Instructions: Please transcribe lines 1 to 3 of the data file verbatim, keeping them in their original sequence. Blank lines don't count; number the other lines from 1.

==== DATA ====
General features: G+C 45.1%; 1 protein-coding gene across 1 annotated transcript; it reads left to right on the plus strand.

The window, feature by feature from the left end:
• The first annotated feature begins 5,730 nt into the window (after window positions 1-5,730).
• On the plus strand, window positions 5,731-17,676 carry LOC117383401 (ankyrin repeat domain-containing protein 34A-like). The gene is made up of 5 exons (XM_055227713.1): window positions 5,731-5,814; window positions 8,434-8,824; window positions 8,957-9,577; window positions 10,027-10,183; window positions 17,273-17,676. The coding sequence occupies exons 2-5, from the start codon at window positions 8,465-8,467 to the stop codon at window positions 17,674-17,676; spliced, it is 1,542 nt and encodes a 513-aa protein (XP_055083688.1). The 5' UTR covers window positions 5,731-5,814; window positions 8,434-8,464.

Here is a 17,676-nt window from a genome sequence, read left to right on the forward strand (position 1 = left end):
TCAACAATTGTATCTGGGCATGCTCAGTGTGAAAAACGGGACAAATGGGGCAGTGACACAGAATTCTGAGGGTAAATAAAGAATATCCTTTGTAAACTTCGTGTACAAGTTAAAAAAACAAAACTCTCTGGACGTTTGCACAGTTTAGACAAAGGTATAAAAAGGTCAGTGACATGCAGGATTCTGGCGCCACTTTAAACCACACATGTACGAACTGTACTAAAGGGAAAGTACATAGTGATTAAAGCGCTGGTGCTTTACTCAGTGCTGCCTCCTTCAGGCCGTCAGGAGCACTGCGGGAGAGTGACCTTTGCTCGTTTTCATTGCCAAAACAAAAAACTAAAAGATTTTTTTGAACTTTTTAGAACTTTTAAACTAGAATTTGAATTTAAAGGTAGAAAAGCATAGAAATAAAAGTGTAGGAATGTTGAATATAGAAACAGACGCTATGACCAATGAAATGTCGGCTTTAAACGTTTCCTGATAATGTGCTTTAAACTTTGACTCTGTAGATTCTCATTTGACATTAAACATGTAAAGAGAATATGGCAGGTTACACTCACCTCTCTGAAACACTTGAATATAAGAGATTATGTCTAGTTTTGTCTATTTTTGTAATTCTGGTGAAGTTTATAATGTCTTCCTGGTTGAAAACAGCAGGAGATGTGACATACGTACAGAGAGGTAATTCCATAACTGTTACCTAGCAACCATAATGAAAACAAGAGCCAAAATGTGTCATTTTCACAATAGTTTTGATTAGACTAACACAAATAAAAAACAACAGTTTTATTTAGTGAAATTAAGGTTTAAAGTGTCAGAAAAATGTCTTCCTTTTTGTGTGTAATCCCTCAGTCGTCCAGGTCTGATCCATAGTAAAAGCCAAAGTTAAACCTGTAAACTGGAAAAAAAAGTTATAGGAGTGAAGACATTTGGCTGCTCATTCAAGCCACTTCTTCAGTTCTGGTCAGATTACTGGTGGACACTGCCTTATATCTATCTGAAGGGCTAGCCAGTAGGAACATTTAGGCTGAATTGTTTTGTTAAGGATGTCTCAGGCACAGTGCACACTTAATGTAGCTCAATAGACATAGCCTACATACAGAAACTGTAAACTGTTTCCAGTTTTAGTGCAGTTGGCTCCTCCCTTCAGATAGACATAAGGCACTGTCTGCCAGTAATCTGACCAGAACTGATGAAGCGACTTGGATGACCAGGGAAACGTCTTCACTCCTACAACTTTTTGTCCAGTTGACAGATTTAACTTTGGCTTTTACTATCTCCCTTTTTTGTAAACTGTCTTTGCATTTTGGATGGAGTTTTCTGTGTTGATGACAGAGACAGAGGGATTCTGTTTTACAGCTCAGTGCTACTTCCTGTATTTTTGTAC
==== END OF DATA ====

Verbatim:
General features: G+C 45.1%; 1 protein-coding gene across 1 annotated transcript; it reads left to right on the plus strand.

The window, feature by feature from the left end:
• The first annotated feature begins 5,730 nt into the window (after window positions 1-5,730).